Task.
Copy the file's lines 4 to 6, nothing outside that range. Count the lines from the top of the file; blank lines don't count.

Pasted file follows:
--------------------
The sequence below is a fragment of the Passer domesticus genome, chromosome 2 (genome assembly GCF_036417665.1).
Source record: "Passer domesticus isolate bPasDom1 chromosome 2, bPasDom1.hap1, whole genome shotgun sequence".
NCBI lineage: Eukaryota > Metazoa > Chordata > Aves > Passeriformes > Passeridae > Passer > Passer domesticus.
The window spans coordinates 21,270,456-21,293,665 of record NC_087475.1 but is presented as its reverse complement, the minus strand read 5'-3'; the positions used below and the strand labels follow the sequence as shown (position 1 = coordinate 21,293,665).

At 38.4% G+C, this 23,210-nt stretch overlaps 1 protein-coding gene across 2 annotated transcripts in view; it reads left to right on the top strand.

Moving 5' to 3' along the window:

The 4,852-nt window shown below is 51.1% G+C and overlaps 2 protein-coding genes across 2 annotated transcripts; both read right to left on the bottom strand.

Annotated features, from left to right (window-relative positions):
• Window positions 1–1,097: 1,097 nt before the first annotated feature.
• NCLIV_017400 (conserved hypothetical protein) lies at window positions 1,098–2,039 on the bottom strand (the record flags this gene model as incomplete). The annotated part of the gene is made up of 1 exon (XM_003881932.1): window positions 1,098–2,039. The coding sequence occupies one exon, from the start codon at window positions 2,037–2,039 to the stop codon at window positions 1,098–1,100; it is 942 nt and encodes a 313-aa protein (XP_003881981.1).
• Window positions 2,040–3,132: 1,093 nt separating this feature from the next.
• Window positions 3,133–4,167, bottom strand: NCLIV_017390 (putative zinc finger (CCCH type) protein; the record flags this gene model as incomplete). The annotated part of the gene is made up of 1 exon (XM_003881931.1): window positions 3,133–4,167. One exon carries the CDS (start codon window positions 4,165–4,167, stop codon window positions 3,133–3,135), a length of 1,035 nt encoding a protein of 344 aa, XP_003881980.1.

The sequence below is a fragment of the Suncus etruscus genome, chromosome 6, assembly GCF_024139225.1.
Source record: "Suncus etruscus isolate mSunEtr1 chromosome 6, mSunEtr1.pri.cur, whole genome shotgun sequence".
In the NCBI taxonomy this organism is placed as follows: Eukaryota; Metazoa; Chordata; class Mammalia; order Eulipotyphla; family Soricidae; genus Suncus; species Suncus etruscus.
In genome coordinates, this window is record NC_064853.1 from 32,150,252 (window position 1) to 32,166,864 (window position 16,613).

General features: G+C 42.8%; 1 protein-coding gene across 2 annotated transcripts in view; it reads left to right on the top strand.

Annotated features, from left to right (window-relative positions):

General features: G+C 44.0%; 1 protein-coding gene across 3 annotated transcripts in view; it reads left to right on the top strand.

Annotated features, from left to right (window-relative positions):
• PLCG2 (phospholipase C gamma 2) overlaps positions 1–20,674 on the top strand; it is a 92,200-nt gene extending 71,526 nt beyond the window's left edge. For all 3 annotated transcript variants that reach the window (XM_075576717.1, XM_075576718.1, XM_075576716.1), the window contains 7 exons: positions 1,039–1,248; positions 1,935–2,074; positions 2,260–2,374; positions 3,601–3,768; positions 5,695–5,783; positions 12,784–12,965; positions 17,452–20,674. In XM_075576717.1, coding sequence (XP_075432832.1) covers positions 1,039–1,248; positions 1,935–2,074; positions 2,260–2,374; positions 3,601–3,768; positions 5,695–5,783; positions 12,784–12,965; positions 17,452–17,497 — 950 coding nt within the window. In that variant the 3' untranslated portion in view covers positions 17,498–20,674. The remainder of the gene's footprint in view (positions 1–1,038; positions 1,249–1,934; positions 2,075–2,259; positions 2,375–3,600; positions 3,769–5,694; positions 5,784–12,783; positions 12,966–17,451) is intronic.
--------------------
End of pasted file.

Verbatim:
The window spans coordinates 21,270,456-21,293,665 of record NC_087475.1 but is presented as its reverse complement, the minus strand read 5'-3'; the positions used below and the strand labels follow the sequence as shown (position 1 = coordinate 21,293,665).

At 38.4% G+C, this 23,210-nt stretch overlaps 1 protein-coding gene across 2 annotated transcripts in view; it reads left to right on the top strand.

Moving 5' to 3' along the window: